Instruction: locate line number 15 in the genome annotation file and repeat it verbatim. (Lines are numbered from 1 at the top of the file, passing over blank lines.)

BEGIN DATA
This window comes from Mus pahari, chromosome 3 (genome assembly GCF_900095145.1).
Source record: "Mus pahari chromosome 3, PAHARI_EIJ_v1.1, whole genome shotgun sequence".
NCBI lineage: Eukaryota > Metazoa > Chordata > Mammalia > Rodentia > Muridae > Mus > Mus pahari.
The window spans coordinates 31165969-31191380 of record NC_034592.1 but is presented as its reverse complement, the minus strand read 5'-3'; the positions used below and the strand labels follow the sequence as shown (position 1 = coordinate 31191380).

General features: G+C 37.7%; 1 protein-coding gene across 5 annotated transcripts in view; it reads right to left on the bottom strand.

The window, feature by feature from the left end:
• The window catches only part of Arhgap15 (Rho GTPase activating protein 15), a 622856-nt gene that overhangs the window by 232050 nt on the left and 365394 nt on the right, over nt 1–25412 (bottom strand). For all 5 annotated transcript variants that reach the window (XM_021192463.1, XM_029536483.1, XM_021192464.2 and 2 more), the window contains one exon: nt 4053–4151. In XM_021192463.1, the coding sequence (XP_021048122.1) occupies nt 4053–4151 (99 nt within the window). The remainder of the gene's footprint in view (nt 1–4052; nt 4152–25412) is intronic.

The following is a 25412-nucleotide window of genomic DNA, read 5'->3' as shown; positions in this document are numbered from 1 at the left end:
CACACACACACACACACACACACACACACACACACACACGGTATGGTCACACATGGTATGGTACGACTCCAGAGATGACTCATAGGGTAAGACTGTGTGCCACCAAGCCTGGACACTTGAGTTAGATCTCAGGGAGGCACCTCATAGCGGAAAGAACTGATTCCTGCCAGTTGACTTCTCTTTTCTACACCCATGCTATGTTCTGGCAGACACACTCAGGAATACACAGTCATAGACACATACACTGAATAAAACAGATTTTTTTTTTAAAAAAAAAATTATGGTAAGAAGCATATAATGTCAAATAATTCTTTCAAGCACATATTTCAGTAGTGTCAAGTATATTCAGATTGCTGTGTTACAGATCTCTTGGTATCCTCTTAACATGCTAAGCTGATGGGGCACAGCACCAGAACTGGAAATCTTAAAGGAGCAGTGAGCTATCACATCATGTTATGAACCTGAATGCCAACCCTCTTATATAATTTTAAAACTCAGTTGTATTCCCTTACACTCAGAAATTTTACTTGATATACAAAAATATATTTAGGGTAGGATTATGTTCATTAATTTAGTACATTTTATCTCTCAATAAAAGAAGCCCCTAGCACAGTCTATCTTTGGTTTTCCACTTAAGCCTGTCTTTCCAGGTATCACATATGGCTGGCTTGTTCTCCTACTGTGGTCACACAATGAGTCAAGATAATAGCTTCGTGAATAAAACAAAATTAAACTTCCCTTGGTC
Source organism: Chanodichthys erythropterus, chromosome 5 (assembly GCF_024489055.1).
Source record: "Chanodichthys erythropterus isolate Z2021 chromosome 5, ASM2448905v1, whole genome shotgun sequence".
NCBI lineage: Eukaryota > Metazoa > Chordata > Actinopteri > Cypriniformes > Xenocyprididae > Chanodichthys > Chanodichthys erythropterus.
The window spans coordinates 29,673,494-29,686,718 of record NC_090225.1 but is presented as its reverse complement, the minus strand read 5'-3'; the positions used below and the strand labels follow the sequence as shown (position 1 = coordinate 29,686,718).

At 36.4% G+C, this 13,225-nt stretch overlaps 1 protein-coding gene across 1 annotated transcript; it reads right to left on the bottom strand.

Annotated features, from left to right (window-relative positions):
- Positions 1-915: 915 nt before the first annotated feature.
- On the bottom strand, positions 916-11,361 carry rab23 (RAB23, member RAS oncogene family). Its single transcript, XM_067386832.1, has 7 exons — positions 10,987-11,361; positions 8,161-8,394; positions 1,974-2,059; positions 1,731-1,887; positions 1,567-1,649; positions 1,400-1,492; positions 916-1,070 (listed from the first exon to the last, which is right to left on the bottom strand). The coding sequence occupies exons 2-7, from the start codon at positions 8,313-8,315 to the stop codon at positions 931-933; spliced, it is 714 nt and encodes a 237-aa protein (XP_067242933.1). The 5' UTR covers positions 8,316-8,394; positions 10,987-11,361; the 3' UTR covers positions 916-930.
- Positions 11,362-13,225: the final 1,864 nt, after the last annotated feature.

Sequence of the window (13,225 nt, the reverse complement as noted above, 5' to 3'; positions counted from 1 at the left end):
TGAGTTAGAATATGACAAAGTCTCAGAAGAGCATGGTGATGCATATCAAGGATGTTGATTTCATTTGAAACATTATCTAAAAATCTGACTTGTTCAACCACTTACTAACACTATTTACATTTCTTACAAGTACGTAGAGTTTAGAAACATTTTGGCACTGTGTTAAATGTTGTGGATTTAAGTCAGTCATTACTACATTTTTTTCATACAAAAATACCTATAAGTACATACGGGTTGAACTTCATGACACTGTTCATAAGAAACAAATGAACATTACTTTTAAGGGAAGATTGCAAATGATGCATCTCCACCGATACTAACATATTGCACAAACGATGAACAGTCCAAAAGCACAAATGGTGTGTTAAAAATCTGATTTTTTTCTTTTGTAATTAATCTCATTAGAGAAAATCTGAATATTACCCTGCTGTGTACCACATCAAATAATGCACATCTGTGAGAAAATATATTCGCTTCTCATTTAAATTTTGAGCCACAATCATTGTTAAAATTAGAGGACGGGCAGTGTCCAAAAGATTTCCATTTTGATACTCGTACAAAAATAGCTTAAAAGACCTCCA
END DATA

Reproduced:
Annotated features, from left to right (window-relative positions):